Thornton next argues that, even if Cooke did not hand over the phone voluntarily, the evidence could have supported a finding that he took the phone by force without displaying the knife. But Thornton was described as being in an agitated state while lurking outside of Cooke's house before she went outside. Because, as described above, the evidence showed that Thornton was carrying something during the time he was in an agitated state, the jury was entitled to find that Thornton was carrying a knife and that it was very unlikely that he put the weapon away before encountering Cooke given his agitated state.
Thornton lastly argues that the State failed to prove that he intended to commit the armed robbery. The State could prove intent based on all of the circumstances connected to the offense, and it was the jury's responsibility to determine whether the State met its burden. See OCGA § 16-2-6 (“A person will not be presumed to act with criminal intention but the trier of facts may find such intention upon consideration of the words, conduct, demeanor, motive, and all other circumstances connected with the act for which the accused is prosecuted.”); see also Thomas v. State, 320 Ga. App. 101, 104 (2), 739 S.E.2d 417 (2013) (“The presence or lack of criminal intent is for the jury to decide based on the facts and circumstances proven at trial.”). The jury was authorized based on all of the evidence to conclude that Thornton had the intent to rob Cooke and find him guilty of armed robbery.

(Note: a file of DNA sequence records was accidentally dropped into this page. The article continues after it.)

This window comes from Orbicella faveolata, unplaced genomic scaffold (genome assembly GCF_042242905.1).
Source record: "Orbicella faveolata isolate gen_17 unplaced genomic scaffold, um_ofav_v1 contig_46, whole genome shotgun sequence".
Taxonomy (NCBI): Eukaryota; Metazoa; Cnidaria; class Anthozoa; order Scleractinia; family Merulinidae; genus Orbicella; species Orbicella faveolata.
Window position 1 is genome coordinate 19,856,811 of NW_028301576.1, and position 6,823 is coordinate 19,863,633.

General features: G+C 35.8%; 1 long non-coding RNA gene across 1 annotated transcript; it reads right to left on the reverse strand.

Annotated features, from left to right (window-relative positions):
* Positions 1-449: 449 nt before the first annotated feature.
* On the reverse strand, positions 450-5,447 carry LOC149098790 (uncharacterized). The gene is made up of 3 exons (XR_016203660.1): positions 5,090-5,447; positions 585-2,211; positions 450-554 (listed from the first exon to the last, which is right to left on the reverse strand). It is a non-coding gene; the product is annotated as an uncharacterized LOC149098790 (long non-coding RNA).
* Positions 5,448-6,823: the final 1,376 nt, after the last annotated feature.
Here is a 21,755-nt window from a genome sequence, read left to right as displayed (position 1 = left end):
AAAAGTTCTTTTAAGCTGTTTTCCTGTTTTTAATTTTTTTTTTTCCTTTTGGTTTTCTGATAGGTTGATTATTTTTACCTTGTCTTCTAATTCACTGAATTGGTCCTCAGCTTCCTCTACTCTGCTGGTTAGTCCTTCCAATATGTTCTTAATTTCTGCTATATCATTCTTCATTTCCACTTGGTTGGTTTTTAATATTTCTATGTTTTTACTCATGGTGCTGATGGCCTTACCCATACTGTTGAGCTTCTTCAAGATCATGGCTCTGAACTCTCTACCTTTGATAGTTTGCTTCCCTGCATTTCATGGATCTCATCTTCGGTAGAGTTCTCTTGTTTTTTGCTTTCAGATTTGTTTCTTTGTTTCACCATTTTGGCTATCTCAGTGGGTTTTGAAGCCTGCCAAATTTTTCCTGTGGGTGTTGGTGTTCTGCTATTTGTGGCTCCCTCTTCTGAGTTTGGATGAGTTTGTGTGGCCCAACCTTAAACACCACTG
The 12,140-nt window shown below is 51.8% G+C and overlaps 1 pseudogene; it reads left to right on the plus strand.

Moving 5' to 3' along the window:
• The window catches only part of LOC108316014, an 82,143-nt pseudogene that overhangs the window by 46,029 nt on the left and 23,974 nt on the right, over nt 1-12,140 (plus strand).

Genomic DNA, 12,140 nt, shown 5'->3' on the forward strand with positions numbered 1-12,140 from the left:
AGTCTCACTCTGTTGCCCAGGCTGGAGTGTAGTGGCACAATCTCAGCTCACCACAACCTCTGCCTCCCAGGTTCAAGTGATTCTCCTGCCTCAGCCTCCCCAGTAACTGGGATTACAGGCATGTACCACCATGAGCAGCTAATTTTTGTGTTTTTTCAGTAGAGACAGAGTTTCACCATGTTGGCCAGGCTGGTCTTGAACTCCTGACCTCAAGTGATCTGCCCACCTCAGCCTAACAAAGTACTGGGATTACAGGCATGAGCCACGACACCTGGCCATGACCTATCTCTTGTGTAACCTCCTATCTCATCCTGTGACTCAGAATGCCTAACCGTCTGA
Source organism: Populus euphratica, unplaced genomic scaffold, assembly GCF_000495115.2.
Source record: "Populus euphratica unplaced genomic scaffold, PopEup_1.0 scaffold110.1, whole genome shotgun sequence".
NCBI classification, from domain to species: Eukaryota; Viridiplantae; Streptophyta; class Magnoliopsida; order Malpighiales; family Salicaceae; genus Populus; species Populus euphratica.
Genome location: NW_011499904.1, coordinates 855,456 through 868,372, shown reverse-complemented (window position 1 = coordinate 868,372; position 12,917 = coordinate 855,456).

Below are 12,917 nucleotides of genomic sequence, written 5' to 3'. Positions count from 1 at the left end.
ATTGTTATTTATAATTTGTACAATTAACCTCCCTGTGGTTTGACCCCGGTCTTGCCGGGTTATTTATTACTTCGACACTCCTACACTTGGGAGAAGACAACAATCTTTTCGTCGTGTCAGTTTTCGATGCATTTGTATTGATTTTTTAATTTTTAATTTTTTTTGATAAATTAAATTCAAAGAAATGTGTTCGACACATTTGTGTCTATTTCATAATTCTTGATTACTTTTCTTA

2. Thornton argues that the trial court erred by admitting into evidence a recording of Kimani's 911 call and testimony from a GBI agent regarding bloodstain pattern analysis. We need not decide whether the trial court erred in admitting the evidence, because any such error was harmless.
Erroneous evidentiary rulings warrant reversal only if the error was harmful. See Moore v. State, 307 Ga. 290, 293 (2), 835 S.E.2d 610 (2019). For nonconstitutional rulings like those at issue here, the test for determining whether an error was harmless is whether it is highly probable that the error did not contribute to the verdict. See Smith v. State, 299 Ga. 424, 431-432 (2) (d), 788 S.E.2d 433 (2016). In conducting that analysis, we review the record de novo and weigh the evidence as we would expect reasonable jurors to have done. See id. at 432 (2) (d), 788 S.E.2d 433.